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Unfairtobacco and PowerShift jointly publish three factsheets on the supply chains of e-cigarettes, heated tobacco products and water pipes. They take a closer look at the circumstances and effects of extracting resources like lithium, copper and bauxite. They consider tobacco control, corporate due diligence and a raw material transition as fields of action.
The supply chains of e-cigarettes and other nicotine products are far more complex than the supply chains of conventional cigarettes. They do not only contain tobacco or extracted nicotine. Electronic products contain numerous raw materials that have to be extracted by mining. Microprocessors, for example, contain so-called conflict minerals, i.e. tungsten, tin, tantalum and gold. Lithium-ion batteries provide the energy for e-cigarettes and heated tobacco products (HTPs). They contain lithium, copper and bauxite (aluminium). The mining of these three minerals will increase sharply in the coming years due to the push for electromobility.
In order to advance sustainable development, measures to reduce the consumption of tobacco and nicotine products are needed as well as law for mandatory corporate due diligence and a transition in the government’s raw materials strategy.
The factsheet on e-cigarettes focuses on lithium mining in the Andean region of South America. LIthium mining uses enormous amounts of water in areas with fragile ecosystems characterised by water scarcity. In addition, the rights of indigenous communities are massively violated, as mining deprives them of their livelihoods.
Of particular concern is the trend towards disposable e-cigarettes, which can be observed not only in Germany. Just like refillable e-cigarettes, disposable e-cigarettes are powered by lithium-ion batteries. These batteries are thrown away with the device. Thus, rechargeable batteries are simply not recharged and reused. Moreover, according to waste management associations, this e-waste is usually not recycled, but simply discarded into the residual waste.
According to industry figures, 5 million disposables are imported into Germany every month. They account for about 40% of the e-cigarette business. Assuming a content of 0.15 grams of lithium per disposable e-cigarette, these imports contain 750 kilograms of lithium. This would be enough to produce 250,000 batteries for smartphones.
Heated Tobacco Products (HTPs)
The factsheet on heated tobacco products addresses, for example, the use of platinum in the heating blade, conflict minerals in the microprocessors and iron ore for stainless steel product parts. The focus, however, is on copper, which is considered one of the forgotten raw materials in lithium-ion batteries. In one of the HTP devices copper wire is used to heat the tobacco.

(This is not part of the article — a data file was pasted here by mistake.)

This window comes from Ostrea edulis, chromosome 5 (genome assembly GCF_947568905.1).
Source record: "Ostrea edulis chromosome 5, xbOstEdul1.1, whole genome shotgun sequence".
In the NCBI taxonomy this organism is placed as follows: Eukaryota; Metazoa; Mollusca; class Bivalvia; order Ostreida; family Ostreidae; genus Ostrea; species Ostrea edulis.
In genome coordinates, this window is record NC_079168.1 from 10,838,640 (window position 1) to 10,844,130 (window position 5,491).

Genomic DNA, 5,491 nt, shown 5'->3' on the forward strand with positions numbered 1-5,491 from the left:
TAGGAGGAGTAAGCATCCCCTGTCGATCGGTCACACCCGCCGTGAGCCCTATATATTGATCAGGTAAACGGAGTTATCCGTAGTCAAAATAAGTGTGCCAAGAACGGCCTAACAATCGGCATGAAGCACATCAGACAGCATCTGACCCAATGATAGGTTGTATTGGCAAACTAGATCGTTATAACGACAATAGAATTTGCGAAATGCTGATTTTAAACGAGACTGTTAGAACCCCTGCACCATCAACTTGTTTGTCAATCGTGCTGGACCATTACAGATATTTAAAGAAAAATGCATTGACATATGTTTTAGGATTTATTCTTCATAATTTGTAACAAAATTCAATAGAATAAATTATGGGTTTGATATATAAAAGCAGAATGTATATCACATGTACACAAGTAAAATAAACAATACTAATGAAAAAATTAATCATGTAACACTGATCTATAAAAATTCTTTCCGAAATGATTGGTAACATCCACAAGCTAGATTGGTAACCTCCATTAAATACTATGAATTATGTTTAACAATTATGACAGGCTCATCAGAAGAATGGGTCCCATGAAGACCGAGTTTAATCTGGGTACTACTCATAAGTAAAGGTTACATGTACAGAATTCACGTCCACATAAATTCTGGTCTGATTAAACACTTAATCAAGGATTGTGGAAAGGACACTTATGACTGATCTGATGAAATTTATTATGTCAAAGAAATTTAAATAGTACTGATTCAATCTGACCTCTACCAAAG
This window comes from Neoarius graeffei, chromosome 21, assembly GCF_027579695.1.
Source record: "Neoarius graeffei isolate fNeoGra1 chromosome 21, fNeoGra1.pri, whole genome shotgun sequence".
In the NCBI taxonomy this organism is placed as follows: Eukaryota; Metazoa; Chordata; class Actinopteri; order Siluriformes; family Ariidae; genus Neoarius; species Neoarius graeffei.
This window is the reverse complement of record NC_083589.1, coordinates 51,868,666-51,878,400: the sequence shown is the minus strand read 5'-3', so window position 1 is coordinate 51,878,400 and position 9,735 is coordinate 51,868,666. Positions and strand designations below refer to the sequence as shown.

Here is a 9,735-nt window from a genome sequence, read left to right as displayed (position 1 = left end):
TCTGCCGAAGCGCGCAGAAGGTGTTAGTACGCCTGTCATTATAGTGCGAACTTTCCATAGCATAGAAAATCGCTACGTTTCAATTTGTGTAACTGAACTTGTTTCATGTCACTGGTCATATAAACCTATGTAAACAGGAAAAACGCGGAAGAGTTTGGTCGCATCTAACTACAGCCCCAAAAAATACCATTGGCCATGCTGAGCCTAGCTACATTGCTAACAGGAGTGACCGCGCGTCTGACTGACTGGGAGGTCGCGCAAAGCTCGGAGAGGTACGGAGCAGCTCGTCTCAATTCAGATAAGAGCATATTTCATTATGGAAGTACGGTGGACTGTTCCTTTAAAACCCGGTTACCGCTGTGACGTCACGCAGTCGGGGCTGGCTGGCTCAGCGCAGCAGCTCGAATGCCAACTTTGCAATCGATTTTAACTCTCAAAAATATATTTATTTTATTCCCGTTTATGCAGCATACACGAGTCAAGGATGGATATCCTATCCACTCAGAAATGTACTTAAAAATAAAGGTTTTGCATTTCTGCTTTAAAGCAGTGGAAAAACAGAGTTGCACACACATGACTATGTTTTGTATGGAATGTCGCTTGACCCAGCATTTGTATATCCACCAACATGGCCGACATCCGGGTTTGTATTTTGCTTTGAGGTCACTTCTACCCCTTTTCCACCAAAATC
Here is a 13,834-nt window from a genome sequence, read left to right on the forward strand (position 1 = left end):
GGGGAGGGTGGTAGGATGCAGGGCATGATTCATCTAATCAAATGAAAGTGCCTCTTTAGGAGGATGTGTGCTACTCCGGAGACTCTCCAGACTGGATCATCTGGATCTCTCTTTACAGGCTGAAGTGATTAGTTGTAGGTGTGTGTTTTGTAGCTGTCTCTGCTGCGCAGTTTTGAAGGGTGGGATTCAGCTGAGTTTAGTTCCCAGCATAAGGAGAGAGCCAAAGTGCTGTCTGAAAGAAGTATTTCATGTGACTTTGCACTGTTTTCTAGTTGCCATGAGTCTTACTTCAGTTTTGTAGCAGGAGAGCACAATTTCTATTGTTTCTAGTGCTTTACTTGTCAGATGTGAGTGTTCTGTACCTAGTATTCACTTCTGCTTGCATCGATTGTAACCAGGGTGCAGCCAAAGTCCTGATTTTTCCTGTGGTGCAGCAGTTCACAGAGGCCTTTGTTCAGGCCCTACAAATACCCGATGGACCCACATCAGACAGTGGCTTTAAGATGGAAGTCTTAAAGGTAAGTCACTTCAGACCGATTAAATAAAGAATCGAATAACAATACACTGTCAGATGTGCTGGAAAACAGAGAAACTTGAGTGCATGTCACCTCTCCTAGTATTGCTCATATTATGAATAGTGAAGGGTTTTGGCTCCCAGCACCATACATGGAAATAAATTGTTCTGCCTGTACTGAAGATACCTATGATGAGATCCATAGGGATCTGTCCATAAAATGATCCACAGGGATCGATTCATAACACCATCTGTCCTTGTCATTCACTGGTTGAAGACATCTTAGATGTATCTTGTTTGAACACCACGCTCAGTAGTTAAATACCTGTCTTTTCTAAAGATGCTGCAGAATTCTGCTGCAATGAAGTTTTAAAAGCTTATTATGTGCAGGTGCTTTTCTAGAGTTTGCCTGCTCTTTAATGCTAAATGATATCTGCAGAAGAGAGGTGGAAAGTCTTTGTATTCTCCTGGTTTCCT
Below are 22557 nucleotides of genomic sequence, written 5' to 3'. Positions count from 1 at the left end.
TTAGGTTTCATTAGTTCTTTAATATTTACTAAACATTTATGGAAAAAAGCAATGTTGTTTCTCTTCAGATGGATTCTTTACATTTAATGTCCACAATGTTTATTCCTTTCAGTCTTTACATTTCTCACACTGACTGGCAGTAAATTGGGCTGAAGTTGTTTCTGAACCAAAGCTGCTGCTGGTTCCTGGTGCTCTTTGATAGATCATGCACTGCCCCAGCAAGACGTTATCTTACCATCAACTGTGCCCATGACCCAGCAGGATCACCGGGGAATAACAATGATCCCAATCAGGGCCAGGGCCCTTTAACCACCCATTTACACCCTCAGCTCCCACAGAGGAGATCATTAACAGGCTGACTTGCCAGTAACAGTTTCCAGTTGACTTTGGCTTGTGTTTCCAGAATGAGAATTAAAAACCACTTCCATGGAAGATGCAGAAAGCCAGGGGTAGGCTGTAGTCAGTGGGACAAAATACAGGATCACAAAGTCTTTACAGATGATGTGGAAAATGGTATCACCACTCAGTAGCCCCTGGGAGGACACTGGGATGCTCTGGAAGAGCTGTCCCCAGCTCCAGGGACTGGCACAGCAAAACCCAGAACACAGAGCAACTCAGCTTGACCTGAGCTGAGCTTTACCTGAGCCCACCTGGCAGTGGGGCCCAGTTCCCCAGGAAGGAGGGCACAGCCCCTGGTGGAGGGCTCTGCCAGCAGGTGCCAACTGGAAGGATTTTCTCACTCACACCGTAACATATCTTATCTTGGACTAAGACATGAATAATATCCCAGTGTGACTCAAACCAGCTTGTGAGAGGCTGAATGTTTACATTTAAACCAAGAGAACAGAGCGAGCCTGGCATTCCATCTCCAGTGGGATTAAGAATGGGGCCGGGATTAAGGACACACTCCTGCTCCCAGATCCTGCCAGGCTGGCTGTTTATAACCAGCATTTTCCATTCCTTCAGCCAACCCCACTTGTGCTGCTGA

Copper mining takes place mainly in Chile, Peru, the Democratic Republic of Congo and China, but also in the Philippines. Washing the ore out of the rock requires a lot of water and involves the use of chemicals that poison the environment around the mines. The high concentration of heavy metals in the deposits and the resulting polluted mine wastewater threaten drinking water and groundwater and are a major health hazard for humans and the environment.
Water pipes (shishas / hookahs) also contain raw materials, for example in the stem made of stainless steel or aluminium. Shisha smoking also requires aluminium foil, which is placed between the tobacco and the charcoal. The focus of the factsheet on water pipes is therefore bauxite, the raw material from which aluminium is processed.
The bauxite used in Germany is almost exclusively imported from Guinea in West Africa, where the world’s largest bauxite reserves are located. Mining is accompanied by forced resettlement, heavy dust pollution and water contamination, as well as the destruction of fertile land.
Action: Tobacco control, due diligence, raw material transition
Even if the amounts of lithium, copper or bauxite in the individual devices and accessories are comparatively small, they too have negative impacts on sustainable development. They are associated by violations of human rights and massive environmental destruction. For sustainable development, it is therefore necessary to reduce or completely prevent these impacts.
Effective tobacco control measures serve to reduce tobacco and nicotine consumption and to protect children and young people from the dangers of addiction. For example, tax increases, a comprehensive advertising ban and prevention programmes specifically tailored to individual target groups are particularly effective.
Companies must be effectively obliged to better protect the environment and enforce human rights in global supply chains. This requires a tightening of the German Supply Chain Act and a strong supply chain law at the European level.
For a sustainable development respecting the planetary boundaries, however, it is not enough to improve the supply chains of raw materials. Instead, it is urgently necessary to initiate a raw materials transition and to significantly reduce the extraction of raw materials. This requires a comprehensive circular economy and a ban on products that cannot be used in the circular economy, e.g. disposable e-cigarettes.
"What’s concerning about lithium is the social and environmental impact of its extraction. Who is benefitting and who is paying the cost?" (Thea Riofrancos)